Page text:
The importance of modern sculpture expanded in the 20th century
With the development of new sculptural tools and technologies, modern sculptors are using a huge variety of new materials, techniques and spatial tools. Sculpture is no longer a fixed term from a certain term or category. Rather, it is an expanded art form that is constantly evolving and redefining itself.
A traditional sculpture from the 20th century It had four main defining characteristics. On the one hand, it was the only three-dimensional art form. Secondly, the most representative. Third, it was seen as a solid form of art. Any empty space involved was essentially secondary to its volume or mass. Fourth, traditional sculptors used only two basic techniques: carving or modeling. That is, they were either made of directly selected material (eg stone, wood), or a sculpture was built from the inside, so to speak, of clay, plaster, wax, etc. Traditional sculpture models come from classic ancient Greek and Roman sculptures.
Sculpture art is no longer limited to traditional sculptural concepts, materials, or production methods. It is no longer exclusively representative, but often completely abstract. At the same time, the sculpture is not exclusively solid and static: its part can be an empty space, it can also have kinetic and movement skills. Finally, in addition to cutting and modeling, it can also be assembled, projected (holographic) or assembled in a variety of ways. As a result, the traditional four-digit meaning and definition of sculpture is no longer used.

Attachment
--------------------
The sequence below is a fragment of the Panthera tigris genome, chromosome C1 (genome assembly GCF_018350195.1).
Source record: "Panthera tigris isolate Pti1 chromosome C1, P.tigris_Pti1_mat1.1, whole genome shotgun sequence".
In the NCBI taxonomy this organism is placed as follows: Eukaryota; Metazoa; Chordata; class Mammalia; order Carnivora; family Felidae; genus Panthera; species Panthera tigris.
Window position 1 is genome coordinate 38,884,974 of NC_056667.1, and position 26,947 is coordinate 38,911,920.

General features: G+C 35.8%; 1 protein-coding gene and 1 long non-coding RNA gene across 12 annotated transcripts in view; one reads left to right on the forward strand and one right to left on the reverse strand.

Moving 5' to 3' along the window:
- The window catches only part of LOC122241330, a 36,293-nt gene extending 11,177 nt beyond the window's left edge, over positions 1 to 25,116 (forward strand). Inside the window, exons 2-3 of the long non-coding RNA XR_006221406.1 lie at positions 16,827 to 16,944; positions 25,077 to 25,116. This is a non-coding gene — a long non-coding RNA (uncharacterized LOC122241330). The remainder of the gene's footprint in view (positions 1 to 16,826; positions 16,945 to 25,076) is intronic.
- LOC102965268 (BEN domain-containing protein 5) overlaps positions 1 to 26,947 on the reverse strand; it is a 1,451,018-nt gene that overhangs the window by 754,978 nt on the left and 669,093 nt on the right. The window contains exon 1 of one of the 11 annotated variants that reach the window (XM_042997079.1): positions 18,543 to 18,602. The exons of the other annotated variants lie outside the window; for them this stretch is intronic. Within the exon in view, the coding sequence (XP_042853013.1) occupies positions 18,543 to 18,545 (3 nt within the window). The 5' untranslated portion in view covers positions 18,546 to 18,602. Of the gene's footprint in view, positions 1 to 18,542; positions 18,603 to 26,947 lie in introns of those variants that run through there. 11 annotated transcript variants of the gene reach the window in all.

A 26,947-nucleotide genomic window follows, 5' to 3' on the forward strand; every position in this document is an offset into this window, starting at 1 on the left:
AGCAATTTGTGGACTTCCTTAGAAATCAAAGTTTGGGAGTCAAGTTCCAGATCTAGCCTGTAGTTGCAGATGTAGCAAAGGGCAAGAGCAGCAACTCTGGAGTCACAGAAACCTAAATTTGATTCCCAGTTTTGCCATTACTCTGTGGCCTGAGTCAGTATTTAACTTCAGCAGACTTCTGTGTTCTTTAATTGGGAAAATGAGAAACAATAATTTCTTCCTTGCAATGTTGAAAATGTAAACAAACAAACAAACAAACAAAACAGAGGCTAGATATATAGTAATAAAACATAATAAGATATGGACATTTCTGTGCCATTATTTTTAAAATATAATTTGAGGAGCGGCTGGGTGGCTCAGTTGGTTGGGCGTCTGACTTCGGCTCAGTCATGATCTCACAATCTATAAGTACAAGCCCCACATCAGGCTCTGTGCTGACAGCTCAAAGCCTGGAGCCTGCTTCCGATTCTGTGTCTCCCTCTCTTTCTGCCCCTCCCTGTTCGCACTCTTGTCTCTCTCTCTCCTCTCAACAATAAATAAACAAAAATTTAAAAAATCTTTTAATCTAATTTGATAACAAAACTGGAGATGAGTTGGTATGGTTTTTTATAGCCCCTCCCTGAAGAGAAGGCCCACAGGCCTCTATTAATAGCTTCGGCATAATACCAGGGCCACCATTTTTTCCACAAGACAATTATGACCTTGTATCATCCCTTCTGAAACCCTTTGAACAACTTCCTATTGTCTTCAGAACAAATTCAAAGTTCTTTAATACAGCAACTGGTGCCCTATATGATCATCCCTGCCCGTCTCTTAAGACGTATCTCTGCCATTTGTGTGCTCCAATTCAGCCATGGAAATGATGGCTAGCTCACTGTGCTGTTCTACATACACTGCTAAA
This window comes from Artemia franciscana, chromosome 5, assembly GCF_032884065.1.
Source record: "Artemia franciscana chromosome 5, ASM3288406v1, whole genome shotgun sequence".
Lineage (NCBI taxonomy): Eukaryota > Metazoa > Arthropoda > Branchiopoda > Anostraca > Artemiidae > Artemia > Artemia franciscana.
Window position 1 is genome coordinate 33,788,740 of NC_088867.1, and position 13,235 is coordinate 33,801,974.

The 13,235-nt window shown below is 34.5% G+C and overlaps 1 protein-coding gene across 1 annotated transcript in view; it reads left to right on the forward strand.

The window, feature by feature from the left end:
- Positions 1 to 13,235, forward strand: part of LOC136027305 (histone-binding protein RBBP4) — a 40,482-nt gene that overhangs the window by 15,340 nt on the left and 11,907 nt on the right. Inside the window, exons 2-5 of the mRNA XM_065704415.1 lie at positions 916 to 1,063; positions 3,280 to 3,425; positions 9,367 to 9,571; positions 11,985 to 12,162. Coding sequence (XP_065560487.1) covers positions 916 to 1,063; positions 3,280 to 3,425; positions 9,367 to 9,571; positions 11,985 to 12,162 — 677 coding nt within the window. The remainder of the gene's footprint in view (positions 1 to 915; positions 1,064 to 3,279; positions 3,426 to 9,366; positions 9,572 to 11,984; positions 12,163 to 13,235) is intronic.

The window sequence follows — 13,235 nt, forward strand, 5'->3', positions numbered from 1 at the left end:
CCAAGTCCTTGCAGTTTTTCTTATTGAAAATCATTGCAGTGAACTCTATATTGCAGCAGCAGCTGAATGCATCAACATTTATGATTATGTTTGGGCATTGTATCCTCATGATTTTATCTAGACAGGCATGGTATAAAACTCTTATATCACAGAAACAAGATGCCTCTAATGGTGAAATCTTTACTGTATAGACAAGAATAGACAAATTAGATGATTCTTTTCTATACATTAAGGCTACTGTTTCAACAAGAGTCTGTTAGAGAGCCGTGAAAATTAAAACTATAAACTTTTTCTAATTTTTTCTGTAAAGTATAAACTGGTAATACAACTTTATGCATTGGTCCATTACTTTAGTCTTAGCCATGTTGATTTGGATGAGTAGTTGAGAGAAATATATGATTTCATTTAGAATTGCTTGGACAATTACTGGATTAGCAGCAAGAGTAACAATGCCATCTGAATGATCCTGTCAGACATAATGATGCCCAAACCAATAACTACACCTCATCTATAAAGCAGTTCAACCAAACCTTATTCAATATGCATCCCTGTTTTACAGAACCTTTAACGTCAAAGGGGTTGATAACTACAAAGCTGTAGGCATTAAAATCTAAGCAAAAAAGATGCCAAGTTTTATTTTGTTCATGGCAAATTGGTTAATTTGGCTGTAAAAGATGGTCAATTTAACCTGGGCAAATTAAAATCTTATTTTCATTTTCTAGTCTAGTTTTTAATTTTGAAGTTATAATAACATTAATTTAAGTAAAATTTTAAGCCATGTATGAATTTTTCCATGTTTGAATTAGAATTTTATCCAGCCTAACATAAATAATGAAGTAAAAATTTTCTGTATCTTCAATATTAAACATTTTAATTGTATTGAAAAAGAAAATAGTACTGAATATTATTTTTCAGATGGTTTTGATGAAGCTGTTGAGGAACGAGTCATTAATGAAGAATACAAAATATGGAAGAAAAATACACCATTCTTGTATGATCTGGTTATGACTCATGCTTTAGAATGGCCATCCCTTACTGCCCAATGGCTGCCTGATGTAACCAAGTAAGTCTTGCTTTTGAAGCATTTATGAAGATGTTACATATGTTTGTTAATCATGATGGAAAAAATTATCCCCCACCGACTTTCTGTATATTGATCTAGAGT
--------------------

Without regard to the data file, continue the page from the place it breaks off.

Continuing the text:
Earlier in art history only two major sculptural forms were understood: three-dimensional sculpture (also called a round sculpture) and reliefs (including bas-relief, relief, and recessed relief). New forms of light sculpture (e.g. holograms) and moving sculpture today need to redefine possible shapes.